During the Postgres Open 2017 conference in San Francisco, someone came to the 2ndQuadrant booth and struck up a conversation with me. During our shameless geeking out over database mechanics, he asked me if pglogical supported the new Postgres 10 partitions. Given my noted expertise in all things Postgres, I answered in the appropriate manner:
"I have no idea. I'll have to look into that."
Well, after a bit of experimentation, I have a more concrete answer, and it's reassuringly positive.
Given a table on a provider node, is it possible to capture only INSERT traffic such that it accumulates on a subscribed system for archival purposes? It's a fairly common tactic, and allows an active OLTP system to regularly purge old data, while a reporting OLAP system keeps it
PostgreSQL 10 is getting close to its first beta release and it will include the initial support for logical replication, which is was written primarily by me and committed by my colleague Peter Eisentraut, and is internally based on the work 2ndQuadrant did on pglogical (even though the user interface is somewhat different).
I'd like to share some overview of basics in this blog post.
What's logical replication?
Let me start with briefly mentioning what logical replication is and what's it good for. I expect that most people know the PostgreSQL streaming master-standby replication that has been part of PostgreSQL for years and is commonly used both for high availability and read scaling.
So why add another replication mechanism and why call it logical? Well, the traditional
The BDR and pglogical apt repository GnuPG signing keys have been renewed.
Users should re-import the existing keys. You can verify that it's still the same key as referenced in the documentation, just with a later expiry date.
wget --quiet -O - http://packages.2ndquadrant.com/bdr/apt/AA7A6805.asc | sudo apt-key add -
sudo apt-key finger AA7A6805 | grep -A2 -B3 BDR
Now check the fingerprint printed by the second command to verify it's the same as this output:
pub 2048R/AA7A6805 2015-03-24 [expires: 2019-03-23]
Key fingerprint = 855A F5C7 B897 6564 17FA 73D6 5D94 1908 AA7A 6805
uid BDR Apt Signing Key for 2ndQuadrant
sub 2048R/739C93DD 2015-03-24 [expires: 2019-03-23]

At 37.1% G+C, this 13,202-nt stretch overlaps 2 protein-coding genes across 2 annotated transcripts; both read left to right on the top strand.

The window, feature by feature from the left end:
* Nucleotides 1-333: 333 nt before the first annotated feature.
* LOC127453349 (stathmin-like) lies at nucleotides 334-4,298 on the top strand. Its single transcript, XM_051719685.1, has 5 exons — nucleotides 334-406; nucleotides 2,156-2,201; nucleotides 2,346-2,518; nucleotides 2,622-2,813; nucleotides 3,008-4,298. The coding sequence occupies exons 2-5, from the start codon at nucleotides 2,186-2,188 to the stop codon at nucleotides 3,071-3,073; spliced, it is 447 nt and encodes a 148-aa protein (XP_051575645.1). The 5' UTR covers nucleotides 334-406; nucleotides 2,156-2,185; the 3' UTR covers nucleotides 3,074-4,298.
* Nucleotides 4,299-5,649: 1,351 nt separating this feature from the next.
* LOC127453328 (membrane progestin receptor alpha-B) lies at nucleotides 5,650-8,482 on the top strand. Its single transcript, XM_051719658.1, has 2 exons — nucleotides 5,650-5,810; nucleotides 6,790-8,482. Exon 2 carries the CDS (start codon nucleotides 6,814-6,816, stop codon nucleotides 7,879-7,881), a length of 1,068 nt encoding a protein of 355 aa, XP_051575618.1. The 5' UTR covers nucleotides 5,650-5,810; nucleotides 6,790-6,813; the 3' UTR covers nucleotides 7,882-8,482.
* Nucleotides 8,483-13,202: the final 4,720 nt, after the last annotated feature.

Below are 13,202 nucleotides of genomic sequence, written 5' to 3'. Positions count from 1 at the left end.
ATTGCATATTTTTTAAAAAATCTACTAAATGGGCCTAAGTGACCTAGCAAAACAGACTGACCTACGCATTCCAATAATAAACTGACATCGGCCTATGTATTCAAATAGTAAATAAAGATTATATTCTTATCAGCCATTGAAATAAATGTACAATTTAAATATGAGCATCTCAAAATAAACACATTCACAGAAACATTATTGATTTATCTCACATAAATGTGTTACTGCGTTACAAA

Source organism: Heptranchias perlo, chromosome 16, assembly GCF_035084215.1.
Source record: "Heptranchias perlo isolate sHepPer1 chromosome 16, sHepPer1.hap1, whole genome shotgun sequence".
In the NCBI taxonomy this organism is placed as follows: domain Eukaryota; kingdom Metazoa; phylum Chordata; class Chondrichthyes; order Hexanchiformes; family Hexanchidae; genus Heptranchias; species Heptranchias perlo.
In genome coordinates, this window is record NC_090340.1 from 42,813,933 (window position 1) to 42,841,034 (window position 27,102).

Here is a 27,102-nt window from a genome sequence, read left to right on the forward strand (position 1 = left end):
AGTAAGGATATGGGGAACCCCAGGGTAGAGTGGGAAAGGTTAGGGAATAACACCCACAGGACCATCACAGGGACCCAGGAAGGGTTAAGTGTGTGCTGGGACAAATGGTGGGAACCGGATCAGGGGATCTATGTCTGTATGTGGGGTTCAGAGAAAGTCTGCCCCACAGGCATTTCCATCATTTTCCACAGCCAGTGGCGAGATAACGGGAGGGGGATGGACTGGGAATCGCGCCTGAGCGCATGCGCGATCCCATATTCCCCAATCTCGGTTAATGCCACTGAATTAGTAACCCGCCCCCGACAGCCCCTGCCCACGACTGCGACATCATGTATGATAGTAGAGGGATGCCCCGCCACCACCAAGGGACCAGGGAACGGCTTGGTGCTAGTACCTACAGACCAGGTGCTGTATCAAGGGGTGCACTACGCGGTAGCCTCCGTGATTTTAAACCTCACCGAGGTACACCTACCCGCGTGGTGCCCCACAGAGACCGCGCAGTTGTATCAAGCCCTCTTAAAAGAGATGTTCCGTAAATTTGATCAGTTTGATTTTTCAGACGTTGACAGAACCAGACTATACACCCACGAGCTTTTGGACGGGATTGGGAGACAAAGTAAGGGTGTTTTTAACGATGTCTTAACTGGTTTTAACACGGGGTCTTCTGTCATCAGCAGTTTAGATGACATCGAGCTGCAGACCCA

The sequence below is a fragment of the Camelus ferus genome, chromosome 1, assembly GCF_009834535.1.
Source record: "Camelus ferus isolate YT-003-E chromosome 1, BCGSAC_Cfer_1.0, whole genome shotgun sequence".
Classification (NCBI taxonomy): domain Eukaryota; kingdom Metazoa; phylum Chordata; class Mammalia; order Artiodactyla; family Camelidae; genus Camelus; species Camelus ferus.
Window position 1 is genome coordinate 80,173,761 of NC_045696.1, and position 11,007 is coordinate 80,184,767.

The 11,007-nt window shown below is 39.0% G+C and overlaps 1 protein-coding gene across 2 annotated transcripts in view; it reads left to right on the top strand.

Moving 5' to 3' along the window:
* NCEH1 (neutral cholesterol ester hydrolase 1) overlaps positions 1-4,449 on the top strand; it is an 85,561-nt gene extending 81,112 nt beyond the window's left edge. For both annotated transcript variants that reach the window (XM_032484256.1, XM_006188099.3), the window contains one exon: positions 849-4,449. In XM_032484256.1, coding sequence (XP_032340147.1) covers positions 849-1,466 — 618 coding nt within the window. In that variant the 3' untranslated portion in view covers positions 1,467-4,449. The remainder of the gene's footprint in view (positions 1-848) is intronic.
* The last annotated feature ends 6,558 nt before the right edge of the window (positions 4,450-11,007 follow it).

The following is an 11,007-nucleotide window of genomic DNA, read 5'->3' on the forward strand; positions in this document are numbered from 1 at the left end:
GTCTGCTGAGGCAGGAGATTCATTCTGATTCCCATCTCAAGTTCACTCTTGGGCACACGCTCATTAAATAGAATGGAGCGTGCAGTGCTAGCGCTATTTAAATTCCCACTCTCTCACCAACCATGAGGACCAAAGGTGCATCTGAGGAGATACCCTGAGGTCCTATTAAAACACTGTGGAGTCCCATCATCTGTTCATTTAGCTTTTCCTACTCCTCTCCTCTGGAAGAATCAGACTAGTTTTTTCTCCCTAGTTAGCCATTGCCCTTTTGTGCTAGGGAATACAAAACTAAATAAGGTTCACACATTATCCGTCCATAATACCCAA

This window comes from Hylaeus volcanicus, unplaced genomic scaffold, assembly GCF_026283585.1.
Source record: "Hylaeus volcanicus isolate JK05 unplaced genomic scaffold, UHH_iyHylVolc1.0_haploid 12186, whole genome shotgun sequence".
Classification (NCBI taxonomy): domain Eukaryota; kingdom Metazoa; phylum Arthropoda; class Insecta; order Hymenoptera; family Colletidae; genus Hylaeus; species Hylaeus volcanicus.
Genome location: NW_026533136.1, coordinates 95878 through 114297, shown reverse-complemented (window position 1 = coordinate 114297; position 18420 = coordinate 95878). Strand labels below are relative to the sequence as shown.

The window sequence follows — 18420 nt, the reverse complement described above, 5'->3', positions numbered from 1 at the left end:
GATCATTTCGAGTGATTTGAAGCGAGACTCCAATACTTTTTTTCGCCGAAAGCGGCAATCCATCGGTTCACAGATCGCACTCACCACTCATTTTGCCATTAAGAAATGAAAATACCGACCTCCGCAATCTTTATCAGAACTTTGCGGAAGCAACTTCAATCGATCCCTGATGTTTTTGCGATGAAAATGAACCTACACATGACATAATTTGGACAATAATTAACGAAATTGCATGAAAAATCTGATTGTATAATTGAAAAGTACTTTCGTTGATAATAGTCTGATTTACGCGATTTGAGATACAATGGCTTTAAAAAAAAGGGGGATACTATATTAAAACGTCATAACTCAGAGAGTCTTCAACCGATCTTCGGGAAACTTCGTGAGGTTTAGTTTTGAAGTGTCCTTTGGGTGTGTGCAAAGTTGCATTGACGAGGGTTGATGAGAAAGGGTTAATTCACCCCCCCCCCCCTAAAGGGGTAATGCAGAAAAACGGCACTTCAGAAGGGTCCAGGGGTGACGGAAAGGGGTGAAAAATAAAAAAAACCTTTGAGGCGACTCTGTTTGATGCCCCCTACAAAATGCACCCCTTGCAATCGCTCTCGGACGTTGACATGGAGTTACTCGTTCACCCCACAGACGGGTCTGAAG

and if it is, run:
sudo apt-get update
PostgreSQL 9.6 is now out and so is an updated version of pglogical that works with it.
For quick guide on how to upgrade the database with pglogical you can check my post which announced 9.6beta support.
The main change besides the support for 9.6.x release of PostgreSQL is in the way we handle the output plugin and apply plugin. They have now been merged into single code base and single package so that there is no need to track the pglogical_output separately for the users and developers alike.
We fixed several bugs this time and also made upgrades from 9.4 much easier.
Here is a more detailed list of changes:
keepalive is tuned to much smaller values by default so that pglogical will notice network issues earlier
better compatibility when upgrading from PostgreSQL 9.4
BDR is both a patch to PostgreSQL core and an extension on top of PostgreSQL core. How did that come about, and what's it's future?
Development of BDR was initiated around the time PostgreSQL 9.2 was in development. Arguably earlier if you count things like the extension mechanism. The goal of BDR is, and has always been, to add necessary features to core PostgreSQL to perform asynchronous loosely-coupled multi-master logical replication.
BDR improvements to core PostgreSQL
Since it's such a large set of changes it was necessary to structure development as a series of discrete features. A natural dividing line was "things that require changes to the core PostgreSQL code" vs "things that can be done in an extension". So the code was structured accordingly, making BDR a set of patches
I'm pleased to say that Postgres-BDR is on its way to PostgreSQL 9.6, and even better, it works without a patched PostgreSQL.
BDR has always been an extension, but on 9.4 it required a heavily patched PostgreSQL, one that isn't fully on-disk-format compatible with stock community PostgreSQL 9.4. The goal all along has been to allow it to run as an extension on an unmodified PostgreSQL ... and now we're there.
The years of effort we at 2ndQuadrant have put into getting the series of patches from BDR into PostgreSQL core have paid off. As of PostgreSQL 9.6, the only major patch that Postgres-BDR on 9.4 has that PostgreSQL core doesn't, is the sequence access method patch that powers global sequences.
This means that Postgres-BDR on 9.6 will not support global sequences, at least not
You may ask why do we release packages for beta version of Postgres? Well, one of the reasons is that you can use pglogical to replicate your existing PostgreSQL 9.5 or 9.4 database to the 9.6beta1 in real-time and run tests on it to help weed out any remaining bugs in the beta release. Here is a quick tutorial on how to do that.
We have made pglogical 1.1 packages available for PostgreSQL 9.6beta1 for both rpm and deb based distributions. They are available for install from our standard
The new feature version of pglogical is now available. The new release brings support for sequence replication, manually configured parallel subscriptions, replica triggers, numerous usability improvements and bug fixes. Let's look into the changes in more detail.